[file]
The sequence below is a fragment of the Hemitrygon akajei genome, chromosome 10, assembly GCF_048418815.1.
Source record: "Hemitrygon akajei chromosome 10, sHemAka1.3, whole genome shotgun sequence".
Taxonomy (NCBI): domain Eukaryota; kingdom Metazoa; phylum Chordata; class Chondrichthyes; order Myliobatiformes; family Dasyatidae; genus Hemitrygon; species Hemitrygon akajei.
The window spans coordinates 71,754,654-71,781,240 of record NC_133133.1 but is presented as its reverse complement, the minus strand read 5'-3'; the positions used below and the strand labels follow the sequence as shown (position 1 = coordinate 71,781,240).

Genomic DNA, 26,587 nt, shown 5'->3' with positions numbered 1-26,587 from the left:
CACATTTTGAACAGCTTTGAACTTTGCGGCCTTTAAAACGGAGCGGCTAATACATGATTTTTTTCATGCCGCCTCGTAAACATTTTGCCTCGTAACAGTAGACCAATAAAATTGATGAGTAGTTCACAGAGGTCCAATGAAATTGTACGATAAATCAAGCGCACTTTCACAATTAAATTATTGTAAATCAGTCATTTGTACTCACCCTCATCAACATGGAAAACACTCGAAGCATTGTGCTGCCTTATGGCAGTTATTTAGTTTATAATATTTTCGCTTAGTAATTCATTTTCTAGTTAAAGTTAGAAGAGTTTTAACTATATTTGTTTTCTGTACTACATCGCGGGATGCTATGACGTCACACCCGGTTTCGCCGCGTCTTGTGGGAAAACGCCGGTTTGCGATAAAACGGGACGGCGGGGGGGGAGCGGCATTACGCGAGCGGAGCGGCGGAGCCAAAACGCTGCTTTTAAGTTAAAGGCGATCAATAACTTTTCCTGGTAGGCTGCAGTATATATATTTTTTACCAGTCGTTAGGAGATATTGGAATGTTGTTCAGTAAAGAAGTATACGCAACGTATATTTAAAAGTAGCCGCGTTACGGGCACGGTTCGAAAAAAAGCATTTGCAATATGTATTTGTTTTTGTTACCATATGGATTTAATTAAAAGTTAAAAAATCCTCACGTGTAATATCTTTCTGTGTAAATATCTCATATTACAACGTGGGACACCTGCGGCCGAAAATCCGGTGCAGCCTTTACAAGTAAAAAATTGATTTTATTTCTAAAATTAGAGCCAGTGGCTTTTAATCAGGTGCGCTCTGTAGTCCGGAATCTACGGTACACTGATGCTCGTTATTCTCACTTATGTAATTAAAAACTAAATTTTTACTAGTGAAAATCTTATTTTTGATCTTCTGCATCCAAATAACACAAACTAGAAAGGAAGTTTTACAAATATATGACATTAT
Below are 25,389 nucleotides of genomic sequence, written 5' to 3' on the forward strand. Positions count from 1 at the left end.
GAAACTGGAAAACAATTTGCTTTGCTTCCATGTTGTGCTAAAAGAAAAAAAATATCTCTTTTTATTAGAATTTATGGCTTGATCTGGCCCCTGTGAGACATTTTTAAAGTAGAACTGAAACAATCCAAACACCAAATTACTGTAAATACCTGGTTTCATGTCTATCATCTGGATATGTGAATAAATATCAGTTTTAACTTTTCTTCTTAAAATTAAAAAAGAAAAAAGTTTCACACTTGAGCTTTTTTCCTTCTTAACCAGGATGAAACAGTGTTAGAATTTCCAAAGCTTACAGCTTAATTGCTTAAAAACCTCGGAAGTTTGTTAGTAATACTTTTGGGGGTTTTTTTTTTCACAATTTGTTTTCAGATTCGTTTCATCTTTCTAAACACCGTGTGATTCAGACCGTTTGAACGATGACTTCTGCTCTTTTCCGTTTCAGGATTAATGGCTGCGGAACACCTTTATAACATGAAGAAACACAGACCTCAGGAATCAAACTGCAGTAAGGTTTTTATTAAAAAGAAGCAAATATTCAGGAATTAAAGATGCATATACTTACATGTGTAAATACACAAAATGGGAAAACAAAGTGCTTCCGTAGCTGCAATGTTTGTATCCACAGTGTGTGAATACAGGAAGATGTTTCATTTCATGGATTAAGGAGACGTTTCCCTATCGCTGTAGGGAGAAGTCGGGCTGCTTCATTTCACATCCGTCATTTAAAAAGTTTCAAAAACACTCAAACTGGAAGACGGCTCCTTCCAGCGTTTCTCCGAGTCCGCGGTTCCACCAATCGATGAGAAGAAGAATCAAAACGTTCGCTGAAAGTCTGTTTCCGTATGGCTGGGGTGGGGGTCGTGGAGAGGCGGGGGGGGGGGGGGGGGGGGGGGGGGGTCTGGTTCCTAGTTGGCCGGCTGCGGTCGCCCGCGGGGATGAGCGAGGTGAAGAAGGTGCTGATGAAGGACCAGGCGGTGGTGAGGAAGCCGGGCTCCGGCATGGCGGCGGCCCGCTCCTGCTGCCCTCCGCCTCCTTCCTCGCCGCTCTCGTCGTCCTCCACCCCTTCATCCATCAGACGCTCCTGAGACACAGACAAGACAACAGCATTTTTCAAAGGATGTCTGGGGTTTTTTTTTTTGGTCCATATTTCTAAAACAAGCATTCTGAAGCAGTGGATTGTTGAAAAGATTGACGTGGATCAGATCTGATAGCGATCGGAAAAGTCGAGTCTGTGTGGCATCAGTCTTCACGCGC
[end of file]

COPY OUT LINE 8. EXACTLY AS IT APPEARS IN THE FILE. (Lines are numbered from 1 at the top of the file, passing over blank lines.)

GAAACTGGAAAACAATTTGCTTTGCTTCCATGTTGTGCTAAAAGAAAAAAAATATCTCTTTTTATTAGAATTTATGGCTTGATCTGGCCCCTGTGAGACATTTTTAAAGTAGAACTGAAACAATCCAAACACCAAATTACTGTAAATACCTGGTTTCATGTCTATCATCTGGATATGTGAATAAATATCAGTTTTAACTTTTCTTCTTAAAATTAAAAAAGAAAAAAGTTTCACACTTGAGCTTTTTTCCTTCTTAACCAGGATGAAACAGTGTTAGAATTTCCAAAGCTTACAGCTTAATTGCTTAAAAACCTCGGAAGTTTGTTAGTAATACTTTTGGGGGTTTTTTTTTTCACAATTTGTTTTCAGATTCGTTTCATCTTTCTAAACACCGTGTGATTCAGACCGTTTGAACGATGACTTCTGCTCTTTTCCGTTTCAGGATTAATGGCTGCGGAACACCTTTATAACATGAAGAAACACAGACCTCAGGAATCAAACTGCAGTAAGGTTTTTATTAAAAAGAAGCAAATATTCAGGAATTAAAGATGCATATACTTACATGTGTAAATACACAAAATGGGAAAACAAAGTGCTTCCGTAGCTGCAATGTTTGTATCCACAGTGTGTGAATACAGGAAGATGTTTCATTTCATGGATTAAGGAGACGTTTCCCTATCGCTGTAGGGAGAAGTCGGGCTGCTTCATTTCACATCCGTCATTTAAAAAGTTTCAAAAACACTCAAACTGGAAGACGGCTCCTTCCAGCGTTTCTCCGAGTCCGCGGTTCCACCAATCGATGAGAAGAAGAATCAAAACGTTCGCTGAAAGTCTGTTTCCGTATGGCTGGGGTGGGGGTCGTGGAGAGGCGGGGGGGGGGGGGGGGGGGGGGGGGGGTCTGGTTCCTAGTTGGCCGGCTGCGGTCGCCCGCGGGGATGAGCGAGGTGAAGAAGGTGCTGATGAAGGACCAGGCGGTGGTGAGGAAGCCGGGCTCCGGCATGGCGGCGGCCCGCTCCTGCTGCCCTCCGCCTCCTTCCTCGCCGCTCTCGTCGTCCTCCACCCCTTCATCCATCAGACGCTCCTGAGACACAGACAAGACAACAGCATTTTTCAAAGGATGTCTGGGGTTTTTTTTTTTGGTCCATATTTCTAAAACAAGCATTCTGAAGCAGTGGATTGTTGAAAAGATTGACGTGGATCAGATCTGATAGCGATCGGAAAAGTCGAGTCTGTGTGGCATCAGTCTTCACGCGC